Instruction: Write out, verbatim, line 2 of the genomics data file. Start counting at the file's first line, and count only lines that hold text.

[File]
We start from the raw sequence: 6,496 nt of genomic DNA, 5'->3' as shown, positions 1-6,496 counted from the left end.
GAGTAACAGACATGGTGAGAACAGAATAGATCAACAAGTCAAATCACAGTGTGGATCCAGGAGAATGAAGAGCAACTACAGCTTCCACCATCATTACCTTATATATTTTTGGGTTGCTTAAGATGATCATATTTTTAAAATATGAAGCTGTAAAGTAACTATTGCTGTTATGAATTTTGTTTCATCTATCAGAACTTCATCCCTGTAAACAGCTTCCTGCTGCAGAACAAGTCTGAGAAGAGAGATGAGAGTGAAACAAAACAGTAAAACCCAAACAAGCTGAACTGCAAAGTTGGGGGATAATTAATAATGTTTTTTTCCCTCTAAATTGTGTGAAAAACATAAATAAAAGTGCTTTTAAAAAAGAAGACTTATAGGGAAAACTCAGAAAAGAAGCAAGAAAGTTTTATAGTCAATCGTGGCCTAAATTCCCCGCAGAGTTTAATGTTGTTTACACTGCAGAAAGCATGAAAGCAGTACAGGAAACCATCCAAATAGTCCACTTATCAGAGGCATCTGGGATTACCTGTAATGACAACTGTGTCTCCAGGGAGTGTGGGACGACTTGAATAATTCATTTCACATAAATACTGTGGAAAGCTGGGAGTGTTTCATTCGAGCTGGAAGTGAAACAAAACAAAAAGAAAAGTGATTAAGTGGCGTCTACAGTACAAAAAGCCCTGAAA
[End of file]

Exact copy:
GAGTAACAGACATGGTGAGAACAGAATAGATCAACAAGTCAAATCACAGTGTGGATCCAGGAGAATGAAGAGCAACTACAGCTTCCACCATCATTACCTTATATATTTTTGGGTTGCTTAAGATGATCATATTTTTAAAATATGAAGCTGTAAAGTAACTATTGCTGTTATGAATTTTGTTTCATCTATCAGAACTTCATCCCTGTAAACAGCTTCCTGCTGCAGAACAAGTCTGAGAAGAGAGATGAGAGTGAAACAAAACAGTAAAACCCAAACAAGCTGAACTGCAAAGTTGGGGGATAATTAATAATGTTTTTTTCCCTCTAAATTGTGTGAAAAACATAAATAAAAGTGCTTTTAAAAAAGAAGACTTATAGGGAAAACTCAGAAAAGAAGCAAGAAAGTTTTATAGTCAATCGTGGCCTAAATTCCCCGCAGAGTTTAATGTTGTTTACACTGCAGAAAGCATGAAAGCAGTACAGGAAACCATCCAAATAGTCCACTTATCAGAGGCATCTGGGATTACCTGTAATGACAACTGTGTCTCCAGGGAGTGTGGGACGACTTGAATAATTCATTTCACATAAATACTGTGGAAAGCTGGGAGTGTTTCATTCGAGCTGGAAGTGAAACAAAACAAAAAGAAAAGTGATTAAGTGGCGTCTACAGTACAAAAAGCCCTGAAA